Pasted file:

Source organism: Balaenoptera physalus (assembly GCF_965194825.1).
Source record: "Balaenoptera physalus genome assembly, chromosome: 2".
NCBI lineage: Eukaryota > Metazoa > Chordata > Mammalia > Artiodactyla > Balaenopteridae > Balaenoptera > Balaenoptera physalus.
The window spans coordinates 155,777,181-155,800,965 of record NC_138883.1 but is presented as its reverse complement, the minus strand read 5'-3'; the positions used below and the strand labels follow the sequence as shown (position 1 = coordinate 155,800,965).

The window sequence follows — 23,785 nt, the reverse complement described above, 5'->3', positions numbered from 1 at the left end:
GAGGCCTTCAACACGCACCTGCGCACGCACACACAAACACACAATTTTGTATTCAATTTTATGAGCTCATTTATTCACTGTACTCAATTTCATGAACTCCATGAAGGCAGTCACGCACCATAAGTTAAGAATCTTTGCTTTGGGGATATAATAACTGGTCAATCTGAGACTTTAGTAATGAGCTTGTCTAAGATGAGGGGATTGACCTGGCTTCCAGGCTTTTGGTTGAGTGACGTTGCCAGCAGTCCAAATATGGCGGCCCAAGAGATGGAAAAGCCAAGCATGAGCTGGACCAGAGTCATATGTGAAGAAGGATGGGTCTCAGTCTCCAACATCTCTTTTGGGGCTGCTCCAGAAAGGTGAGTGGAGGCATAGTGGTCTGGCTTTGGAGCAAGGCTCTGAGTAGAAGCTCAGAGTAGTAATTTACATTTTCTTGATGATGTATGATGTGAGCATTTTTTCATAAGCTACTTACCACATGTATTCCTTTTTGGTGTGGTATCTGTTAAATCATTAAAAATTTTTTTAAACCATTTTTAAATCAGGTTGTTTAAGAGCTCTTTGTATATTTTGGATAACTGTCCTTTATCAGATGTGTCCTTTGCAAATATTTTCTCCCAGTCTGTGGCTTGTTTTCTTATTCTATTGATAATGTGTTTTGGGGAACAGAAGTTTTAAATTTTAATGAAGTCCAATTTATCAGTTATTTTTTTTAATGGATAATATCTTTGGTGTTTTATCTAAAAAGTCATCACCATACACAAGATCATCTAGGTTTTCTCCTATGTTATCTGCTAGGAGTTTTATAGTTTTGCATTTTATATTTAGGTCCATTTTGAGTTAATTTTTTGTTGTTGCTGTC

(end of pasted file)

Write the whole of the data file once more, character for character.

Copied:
Source organism: Balaenoptera physalus (assembly GCF_965194825.1).
Source record: "Balaenoptera physalus genome assembly, chromosome: 2".
NCBI lineage: Eukaryota > Metazoa > Chordata > Mammalia > Artiodactyla > Balaenopteridae > Balaenoptera > Balaenoptera physalus.
The window spans coordinates 155,777,181-155,800,965 of record NC_138883.1 but is presented as its reverse complement, the minus strand read 5'-3'; the positions used below and the strand labels follow the sequence as shown (position 1 = coordinate 155,800,965).

The window sequence follows — 23,785 nt, the reverse complement described above, 5'->3', positions numbered from 1 at the left end:
GAGGCCTTCAACACGCACCTGCGCACGCACACACAAACACACAATTTTGTATTCAATTTTATGAGCTCATTTATTCACTGTACTCAATTTCATGAACTCCATGAAGGCAGTCACGCACCATAAGTTAAGAATCTTTGCTTTGGGGATATAATAACTGGTCAATCTGAGACTTTAGTAATGAGCTTGTCTAAGATGAGGGGATTGACCTGGCTTCCAGGCTTTTGGTTGAGTGACGTTGCCAGCAGTCCAAATATGGCGGCCCAAGAGATGGAAAAGCCAAGCATGAGCTGGACCAGAGTCATATGTGAAGAAGGATGGGTCTCAGTCTCCAACATCTCTTTTGGGGCTGCTCCAGAAAGGTGAGTGGAGGCATAGTGGTCTGGCTTTGGAGCAAGGCTCTGAGTAGAAGCTCAGAGTAGTAATTTACATTTTCTTGATGATGTATGATGTGAGCATTTTTTCATAAGCTACTTACCACATGTATTCCTTTTTGGTGTGGTATCTGTTAAATCATTAAAAATTTTTTTAAACCATTTTTAAATCAGGTTGTTTAAGAGCTCTTTGTATATTTTGGATAACTGTCCTTTATCAGATGTGTCCTTTGCAAATATTTTCTCCCAGTCTGTGGCTTGTTTTCTTATTCTATTGATAATGTGTTTTGGGGAACAGAAGTTTTAAATTTTAATGAAGTCCAATTTATCAGTTATTTTTTTTAATGGATAATATCTTTGGTGTTTTATCTAAAAAGTCATCACCATACACAAGATCATCTAGGTTTTCTCCTATGTTATCTGCTAGGAGTTTTATAGTTTTGCATTTTATATTTAGGTCCATTTTGAGTTAATTTTTTGTTGTTGCTGTC